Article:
On the night of 22–23 April 1918, the Tátra-class destroyers Triglav, Uzsok, Dukla, Lika and Csepel under Fregattenkapitän Karl Herkner[9] carried out a raid to interrupt Allied shipping between Italy and Albania south of Valona (now Vlorë, Albania). Jackal, Hornet, Alarm, Comet, the Australian destroyer HMAS Torrens and the French destroyer Cimeterre were formed into three groups, with 10 mi (16 km) between each group. Jackal and Hornet encountered the Austro-Hungarian ships and turned towards, making the challenge signal. At a range of 1.5 nmi (1.7 mi; 2.8 km) the Austro-Hungarian destroyers opened fire, concentrating their fire on Hornet. Both British ships turned away, making smoke, with the intention of drawing the enemy south, but Hornet took a hit in the forward shell room and magazine, starting fires in both compartments and causing an explosion.[9] The bridge and tiller flat both received further hits, and the rudder jammed hard over to starboard, leaving the ship circling hard under fire. Jackal was turned to the east by her captainLieutenant-Commander A M Roberts — but after approximately 15 minutes of firing, Herkner in Triglav broke off the engagement, reasoning that the alarm had certainly been raised. Jackal continued the pursuit, but the faster Austro-Hungarians pulled ahead, and she lost sight of them by 00:20. Alarm, Torrens and Cimeterre had caught up with Jackal by 00:45, but by 01:35 the pursuit was called off.[9]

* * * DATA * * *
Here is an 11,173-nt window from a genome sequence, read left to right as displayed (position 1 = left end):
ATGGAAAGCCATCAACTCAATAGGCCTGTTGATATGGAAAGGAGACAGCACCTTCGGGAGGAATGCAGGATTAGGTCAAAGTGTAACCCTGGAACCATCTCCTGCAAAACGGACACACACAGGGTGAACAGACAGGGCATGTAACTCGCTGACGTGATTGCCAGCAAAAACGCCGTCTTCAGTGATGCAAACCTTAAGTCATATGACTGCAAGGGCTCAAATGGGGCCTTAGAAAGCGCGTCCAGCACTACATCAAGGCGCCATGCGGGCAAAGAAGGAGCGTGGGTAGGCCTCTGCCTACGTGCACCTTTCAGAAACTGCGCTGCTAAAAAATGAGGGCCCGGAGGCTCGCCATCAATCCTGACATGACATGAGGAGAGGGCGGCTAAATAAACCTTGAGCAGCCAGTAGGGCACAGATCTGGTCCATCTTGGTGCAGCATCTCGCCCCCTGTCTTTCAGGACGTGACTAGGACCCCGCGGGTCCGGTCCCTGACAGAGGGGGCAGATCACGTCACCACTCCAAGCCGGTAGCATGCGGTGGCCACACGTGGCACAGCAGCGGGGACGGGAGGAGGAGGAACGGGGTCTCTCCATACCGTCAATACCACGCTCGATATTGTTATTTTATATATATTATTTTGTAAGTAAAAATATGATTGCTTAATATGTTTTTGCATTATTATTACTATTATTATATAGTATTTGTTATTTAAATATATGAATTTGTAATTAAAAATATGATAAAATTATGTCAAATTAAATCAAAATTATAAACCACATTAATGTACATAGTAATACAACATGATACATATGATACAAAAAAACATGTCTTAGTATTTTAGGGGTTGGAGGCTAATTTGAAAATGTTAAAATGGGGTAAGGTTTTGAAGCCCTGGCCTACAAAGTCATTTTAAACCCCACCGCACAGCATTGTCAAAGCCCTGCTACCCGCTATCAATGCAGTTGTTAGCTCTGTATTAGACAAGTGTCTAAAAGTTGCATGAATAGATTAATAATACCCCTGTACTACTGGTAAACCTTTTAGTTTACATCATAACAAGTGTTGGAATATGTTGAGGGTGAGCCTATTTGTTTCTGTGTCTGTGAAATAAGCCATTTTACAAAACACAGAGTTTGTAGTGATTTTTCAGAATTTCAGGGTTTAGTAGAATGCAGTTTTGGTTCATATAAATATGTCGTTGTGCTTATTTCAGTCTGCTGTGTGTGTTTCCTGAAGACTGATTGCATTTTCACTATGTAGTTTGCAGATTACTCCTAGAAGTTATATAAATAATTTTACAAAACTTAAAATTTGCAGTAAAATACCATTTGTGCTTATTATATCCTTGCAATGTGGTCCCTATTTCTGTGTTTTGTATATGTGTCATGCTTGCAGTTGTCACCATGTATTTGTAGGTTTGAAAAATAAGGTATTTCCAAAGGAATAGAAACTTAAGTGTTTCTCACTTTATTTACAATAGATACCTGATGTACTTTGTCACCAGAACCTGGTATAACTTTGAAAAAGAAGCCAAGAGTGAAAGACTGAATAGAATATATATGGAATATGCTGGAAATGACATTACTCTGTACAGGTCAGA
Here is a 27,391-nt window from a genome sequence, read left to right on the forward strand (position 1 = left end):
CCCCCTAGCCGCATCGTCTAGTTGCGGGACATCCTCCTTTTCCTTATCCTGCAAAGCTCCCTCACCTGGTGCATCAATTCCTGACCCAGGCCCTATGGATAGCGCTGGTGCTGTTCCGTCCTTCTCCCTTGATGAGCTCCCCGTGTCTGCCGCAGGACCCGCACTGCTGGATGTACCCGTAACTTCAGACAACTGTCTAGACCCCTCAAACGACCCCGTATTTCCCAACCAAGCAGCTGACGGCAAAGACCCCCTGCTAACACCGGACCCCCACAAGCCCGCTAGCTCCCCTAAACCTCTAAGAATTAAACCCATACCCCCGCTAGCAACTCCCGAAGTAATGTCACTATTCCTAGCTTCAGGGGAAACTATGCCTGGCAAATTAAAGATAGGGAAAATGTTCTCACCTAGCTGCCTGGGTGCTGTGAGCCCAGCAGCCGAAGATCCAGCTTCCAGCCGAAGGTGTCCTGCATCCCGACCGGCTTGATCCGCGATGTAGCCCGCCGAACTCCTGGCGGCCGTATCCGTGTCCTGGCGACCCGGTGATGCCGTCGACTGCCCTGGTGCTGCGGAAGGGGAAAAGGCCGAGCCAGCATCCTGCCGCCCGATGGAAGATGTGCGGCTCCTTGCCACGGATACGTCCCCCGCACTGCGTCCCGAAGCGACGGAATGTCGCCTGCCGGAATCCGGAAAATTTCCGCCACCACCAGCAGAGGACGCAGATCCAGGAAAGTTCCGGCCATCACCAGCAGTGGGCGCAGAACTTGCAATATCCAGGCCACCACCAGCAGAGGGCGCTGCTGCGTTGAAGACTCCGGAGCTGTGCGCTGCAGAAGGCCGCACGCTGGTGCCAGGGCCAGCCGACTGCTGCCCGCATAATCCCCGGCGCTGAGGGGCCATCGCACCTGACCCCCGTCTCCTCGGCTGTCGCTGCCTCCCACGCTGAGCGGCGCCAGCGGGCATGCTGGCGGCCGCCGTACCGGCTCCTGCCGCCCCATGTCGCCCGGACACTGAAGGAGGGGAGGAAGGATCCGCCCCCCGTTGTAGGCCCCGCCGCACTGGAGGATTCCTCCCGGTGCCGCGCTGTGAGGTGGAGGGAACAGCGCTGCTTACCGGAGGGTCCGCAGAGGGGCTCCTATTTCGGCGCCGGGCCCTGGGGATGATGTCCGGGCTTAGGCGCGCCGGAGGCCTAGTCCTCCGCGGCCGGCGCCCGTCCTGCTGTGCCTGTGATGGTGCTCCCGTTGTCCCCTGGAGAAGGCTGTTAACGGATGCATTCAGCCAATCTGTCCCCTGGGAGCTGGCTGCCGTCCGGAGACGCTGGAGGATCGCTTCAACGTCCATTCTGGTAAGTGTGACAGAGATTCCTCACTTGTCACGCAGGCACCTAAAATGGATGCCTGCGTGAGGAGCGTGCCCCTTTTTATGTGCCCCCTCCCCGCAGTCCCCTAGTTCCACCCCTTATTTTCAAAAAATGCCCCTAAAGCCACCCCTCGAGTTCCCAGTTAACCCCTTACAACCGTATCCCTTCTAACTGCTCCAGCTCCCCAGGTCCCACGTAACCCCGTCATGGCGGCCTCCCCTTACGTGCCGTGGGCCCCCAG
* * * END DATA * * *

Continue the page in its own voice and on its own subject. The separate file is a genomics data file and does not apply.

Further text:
Hornet was seriously damaged, and Jackal had lost her mainmast, but the appearance of Allied reinforcements had driven the Austrians back to Cattaro (now Kotor in Montenegro).[10][11] The British lost seven killed (including two in Jackal) and 25 wounded, while the Austro-Hungarians suffered no hits. Despite the one-sided casualty figures, two pre-war Royal Navy destroyers had succeeded in driving off five of the latest enemy destroyers.[9]

Jackal was present at the entry of the Allied Fleet through the Dardanelles on 12 November.[12] The Fleet sighted the minarets of Constantinople at 07:00 on 13 November and anchored an hour later. The destroyers maintained an anti-submarine patrol to the west of the anchored fleet.[12]


Along with most ships of her class, she was laid up after the war, and on 28 September 1920 she was sold to J Smith for breaking.[2]


  1. Conway's All the World's Fighting Ships 1906-1921. London: Conway's Maritime Press. 1985. p. 75. ISBN 0-85177-245-5.
  2. ""Arrowsmith" List: Royal Navy WWI Destroyer Pendant Numbers". Retrieved 30 June 2008.
  3. " website - Acheron Class". Retrieved 30 June 2008.
  4. "Battle of Heligoland Bight - Order of Battle (World War 1 Naval Combat website)". Retrieved 8 March 2009.
  5. "An Index of Prize Bounties as announced in the London Gazette 1915 - 1925". Retrieved 28 September 2008.
  6. "Battle of Dogger Bank - Order of Battle (World War 1 Naval Combat website)". Retrieved 8 March 2009.
  7. "Bell Rock Lighthouses - the loss of HMS Argyll, 1915". Retrieved 9 April 2009.
  8. "Blue Star Line website - Lanfranc 2". Retrieved 30 June 2008.
  9. Halpern, Paul G (2004). The Battle of the Otranto Straits: Controlling the Gateway to the Adriatic in World War I. Indiana University Press. ISBN 978-0-253-34379-6.
  10. "French Naval Operations, Engagements and Ship Losses in the Adriatic in World War 1". Retrieved 9 March 2009.
  11. "John Beech's Austro-Hungarian Navy Website". Archived from the original on 28 April 2006. Retrieved 9 March 2009.
  12. S E Brooks. "The Entry of the Allied Fleet through the Dardanelles". Oxford University. Retrieved 11 November 2009.
  13. "I-class destroyers (extract from Jane's Fighting Ships of 1919)". Archived from the original on 3 June 2011. Retrieved 9 April 2009.